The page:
In its latest Budget and Economic Update, the CBO forecasts that federal revenue will top $2.7 trillion in 2013, slightly higher than the $2.6 trillion the government collected in 2007, when the last recession officially began.
Government revenues had fallen by nearly $500 billion during the recession to $2.1 trillion in 2009, contributing to the $1.5 trillion deficit that year. However, federal revenues have been recovering since the recession ended in June 2009, and the CBO now projects that they will slightly eclipse their pre-recession peak.
In fact, the $2.7 trillion in revenue will be the most money the federal government has collected in history.
According to historical tables compiled by the White House Office of Management and Budget, the government has never collected more than the $2.6 trillion it collected in 2007, meaning that if CBO’s projection is correct, it will set a new record for revenue collection in 2013.
This projection could undercut a key argument made by the White House that any balanced approach to deficit reduction must include more federal revenue in the form of “tax reform.”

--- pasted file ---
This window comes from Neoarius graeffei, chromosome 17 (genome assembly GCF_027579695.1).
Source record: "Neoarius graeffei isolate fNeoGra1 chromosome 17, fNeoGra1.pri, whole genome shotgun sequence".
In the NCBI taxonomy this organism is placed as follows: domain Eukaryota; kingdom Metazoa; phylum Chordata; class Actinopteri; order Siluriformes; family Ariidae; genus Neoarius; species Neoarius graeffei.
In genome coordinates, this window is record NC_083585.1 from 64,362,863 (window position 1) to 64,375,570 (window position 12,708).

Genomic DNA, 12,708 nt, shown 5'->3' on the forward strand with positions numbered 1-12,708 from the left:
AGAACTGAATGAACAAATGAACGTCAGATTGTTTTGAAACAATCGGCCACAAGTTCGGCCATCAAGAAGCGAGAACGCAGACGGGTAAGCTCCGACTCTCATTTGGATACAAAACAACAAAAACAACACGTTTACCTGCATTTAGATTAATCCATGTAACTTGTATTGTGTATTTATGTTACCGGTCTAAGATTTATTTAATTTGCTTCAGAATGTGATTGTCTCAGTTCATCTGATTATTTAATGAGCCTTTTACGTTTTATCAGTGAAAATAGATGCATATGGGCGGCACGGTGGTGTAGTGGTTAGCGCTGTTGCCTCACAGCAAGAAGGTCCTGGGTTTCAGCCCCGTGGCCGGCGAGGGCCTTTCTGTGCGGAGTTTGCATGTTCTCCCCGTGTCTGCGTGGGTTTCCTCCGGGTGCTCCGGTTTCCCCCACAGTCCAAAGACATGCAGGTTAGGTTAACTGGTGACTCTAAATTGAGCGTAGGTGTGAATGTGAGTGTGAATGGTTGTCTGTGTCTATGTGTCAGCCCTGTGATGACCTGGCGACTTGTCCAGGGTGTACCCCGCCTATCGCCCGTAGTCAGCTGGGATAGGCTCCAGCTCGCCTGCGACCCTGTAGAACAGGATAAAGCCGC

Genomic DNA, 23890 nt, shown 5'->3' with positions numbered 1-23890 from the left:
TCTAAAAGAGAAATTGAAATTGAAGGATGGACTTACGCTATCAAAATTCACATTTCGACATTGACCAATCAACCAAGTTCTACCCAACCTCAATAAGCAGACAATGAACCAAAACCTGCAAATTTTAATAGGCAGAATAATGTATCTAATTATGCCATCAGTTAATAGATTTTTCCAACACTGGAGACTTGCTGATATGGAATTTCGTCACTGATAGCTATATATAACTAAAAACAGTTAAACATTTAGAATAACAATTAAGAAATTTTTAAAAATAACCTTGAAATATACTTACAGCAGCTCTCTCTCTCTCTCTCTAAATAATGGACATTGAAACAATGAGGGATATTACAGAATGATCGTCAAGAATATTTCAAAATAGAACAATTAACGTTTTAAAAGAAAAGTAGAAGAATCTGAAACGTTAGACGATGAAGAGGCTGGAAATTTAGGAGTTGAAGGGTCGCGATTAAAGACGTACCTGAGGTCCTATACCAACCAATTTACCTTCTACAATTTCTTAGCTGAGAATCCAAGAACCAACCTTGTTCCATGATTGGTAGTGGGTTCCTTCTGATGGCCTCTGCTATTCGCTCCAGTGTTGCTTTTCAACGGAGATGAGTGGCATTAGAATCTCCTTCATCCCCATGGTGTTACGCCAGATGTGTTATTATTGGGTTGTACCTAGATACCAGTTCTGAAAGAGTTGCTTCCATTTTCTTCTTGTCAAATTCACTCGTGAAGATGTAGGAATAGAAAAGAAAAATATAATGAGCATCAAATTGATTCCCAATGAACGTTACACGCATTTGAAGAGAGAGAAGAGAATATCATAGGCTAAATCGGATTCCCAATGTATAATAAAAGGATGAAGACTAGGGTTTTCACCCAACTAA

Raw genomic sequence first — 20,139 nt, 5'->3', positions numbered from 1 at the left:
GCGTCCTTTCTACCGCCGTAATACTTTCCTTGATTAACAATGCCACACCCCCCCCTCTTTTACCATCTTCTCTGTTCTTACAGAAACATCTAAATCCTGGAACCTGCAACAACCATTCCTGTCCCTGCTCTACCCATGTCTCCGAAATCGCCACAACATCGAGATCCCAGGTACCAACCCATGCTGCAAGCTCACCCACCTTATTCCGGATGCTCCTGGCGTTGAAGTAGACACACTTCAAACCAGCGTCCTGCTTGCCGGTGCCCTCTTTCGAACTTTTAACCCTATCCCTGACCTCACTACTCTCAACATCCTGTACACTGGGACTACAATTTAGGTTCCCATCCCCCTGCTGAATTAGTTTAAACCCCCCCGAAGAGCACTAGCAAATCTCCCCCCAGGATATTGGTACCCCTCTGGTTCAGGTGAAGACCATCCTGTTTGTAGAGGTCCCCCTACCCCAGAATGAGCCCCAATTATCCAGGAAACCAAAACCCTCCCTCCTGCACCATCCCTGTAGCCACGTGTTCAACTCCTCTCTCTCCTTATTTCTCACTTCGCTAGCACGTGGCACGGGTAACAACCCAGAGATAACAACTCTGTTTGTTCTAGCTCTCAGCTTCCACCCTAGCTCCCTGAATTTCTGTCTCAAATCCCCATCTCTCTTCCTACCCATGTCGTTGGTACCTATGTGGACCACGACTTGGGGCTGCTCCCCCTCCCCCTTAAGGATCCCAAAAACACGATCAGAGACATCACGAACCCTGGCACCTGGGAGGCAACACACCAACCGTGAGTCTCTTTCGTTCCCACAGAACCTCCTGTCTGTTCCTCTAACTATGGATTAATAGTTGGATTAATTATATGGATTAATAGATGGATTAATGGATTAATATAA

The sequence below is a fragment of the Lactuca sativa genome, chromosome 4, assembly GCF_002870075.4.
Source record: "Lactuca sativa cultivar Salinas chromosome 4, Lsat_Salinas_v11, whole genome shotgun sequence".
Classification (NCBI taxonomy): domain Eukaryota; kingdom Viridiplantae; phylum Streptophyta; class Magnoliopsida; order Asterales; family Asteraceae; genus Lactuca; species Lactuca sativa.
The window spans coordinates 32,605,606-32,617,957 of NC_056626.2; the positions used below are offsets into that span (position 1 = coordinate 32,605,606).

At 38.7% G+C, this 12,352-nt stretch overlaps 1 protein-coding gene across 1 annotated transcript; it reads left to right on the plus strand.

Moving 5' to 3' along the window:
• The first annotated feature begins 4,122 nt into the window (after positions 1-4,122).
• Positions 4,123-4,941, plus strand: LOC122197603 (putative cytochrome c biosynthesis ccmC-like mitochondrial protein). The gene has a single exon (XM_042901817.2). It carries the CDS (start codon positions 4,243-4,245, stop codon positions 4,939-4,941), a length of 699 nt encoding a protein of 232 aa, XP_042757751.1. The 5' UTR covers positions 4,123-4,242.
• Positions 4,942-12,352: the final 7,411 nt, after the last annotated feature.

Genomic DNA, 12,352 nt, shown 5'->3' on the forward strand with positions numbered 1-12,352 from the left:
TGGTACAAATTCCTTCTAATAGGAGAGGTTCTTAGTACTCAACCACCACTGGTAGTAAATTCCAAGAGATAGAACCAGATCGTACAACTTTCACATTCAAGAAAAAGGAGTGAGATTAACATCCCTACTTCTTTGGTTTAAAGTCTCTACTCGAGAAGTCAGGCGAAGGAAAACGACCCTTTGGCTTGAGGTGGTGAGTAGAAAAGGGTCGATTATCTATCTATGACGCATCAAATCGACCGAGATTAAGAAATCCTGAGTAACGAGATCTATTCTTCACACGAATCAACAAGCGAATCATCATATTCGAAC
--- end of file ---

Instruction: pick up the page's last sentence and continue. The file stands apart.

“Now, I think this balanced mix of spending cuts and tax reform is the best way to finish the job of deficit reduction,” President Obama said in a speech on February 5.
Republicans counter that additional tax revenue is not necessary, citing the tax increases on wealthier Americans they agreed to as part of the January deal to make permanent most of the Bush tax cuts.
Instead, they argue, the focus should now turn to cutting federal spending rather than raising further tax revenues.
“Democrats say we should replace the president’s ‘sequester’ with revenue increases, or delay it. Republicans say we should replace [it] with responsible reforms that will help put us on a path to balance the budget in 10 years,” House Speaker John Boehner (R-Ohio) said at a news conference on Wednesday. - CNS News
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